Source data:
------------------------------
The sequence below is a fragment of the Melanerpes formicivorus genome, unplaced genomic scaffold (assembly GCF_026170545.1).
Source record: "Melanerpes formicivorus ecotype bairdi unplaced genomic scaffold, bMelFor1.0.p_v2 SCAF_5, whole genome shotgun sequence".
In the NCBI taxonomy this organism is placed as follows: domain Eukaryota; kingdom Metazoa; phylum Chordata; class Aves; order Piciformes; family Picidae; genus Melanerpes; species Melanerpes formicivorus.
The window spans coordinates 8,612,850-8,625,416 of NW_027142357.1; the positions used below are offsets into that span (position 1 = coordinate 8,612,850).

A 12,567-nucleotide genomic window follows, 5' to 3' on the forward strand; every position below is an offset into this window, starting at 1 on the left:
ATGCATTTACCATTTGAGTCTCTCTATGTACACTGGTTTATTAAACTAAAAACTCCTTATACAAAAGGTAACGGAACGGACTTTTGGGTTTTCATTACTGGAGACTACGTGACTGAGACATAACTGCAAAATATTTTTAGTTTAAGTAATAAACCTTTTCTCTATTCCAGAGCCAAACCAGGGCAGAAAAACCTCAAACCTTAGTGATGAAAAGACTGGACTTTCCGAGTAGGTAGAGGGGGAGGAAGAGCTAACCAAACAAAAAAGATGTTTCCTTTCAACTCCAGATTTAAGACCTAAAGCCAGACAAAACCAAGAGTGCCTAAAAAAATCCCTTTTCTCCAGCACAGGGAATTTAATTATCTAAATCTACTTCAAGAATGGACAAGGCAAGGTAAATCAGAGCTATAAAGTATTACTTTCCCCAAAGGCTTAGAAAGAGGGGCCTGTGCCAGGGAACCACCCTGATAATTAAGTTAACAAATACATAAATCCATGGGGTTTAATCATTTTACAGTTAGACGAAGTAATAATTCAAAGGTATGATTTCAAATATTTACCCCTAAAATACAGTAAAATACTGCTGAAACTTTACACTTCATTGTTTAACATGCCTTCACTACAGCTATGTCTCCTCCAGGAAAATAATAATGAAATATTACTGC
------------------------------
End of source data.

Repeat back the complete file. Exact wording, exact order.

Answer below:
The sequence below is a fragment of the Melanerpes formicivorus genome, unplaced genomic scaffold (assembly GCF_026170545.1).
Source record: "Melanerpes formicivorus ecotype bairdi unplaced genomic scaffold, bMelFor1.0.p_v2 SCAF_5, whole genome shotgun sequence".
In the NCBI taxonomy this organism is placed as follows: domain Eukaryota; kingdom Metazoa; phylum Chordata; class Aves; order Piciformes; family Picidae; genus Melanerpes; species Melanerpes formicivorus.
The window spans coordinates 8,612,850-8,625,416 of NW_027142357.1; the positions used below are offsets into that span (position 1 = coordinate 8,612,850).

A 12,567-nucleotide genomic window follows, 5' to 3' on the forward strand; every position below is an offset into this window, starting at 1 on the left:
ATGCATTTACCATTTGAGTCTCTCTATGTACACTGGTTTATTAAACTAAAAACTCCTTATACAAAAGGTAACGGAACGGACTTTTGGGTTTTCATTACTGGAGACTACGTGACTGAGACATAACTGCAAAATATTTTTAGTTTAAGTAATAAACCTTTTCTCTATTCCAGAGCCAAACCAGGGCAGAAAAACCTCAAACCTTAGTGATGAAAAGACTGGACTTTCCGAGTAGGTAGAGGGGGAGGAAGAGCTAACCAAACAAAAAAGATGTTTCCTTTCAACTCCAGATTTAAGACCTAAAGCCAGACAAAACCAAGAGTGCCTAAAAAAATCCCTTTTCTCCAGCACAGGGAATTTAATTATCTAAATCTACTTCAAGAATGGACAAGGCAAGGTAAATCAGAGCTATAAAGTATTACTTTCCCCAAAGGCTTAGAAAGAGGGGCCTGTGCCAGGGAACCACCCTGATAATTAAGTTAACAAATACATAAATCCATGGGGTTTAATCATTTTACAGTTAGACGAAGTAATAATTCAAAGGTATGATTTCAAATATTTACCCCTAAAATACAGTAAAATACTGCTGAAACTTTACACTTCATTGTTTAACATGCCTTCACTACAGCTATGTCTCCTCCAGGAAAATAATAATGAAATATTACTGC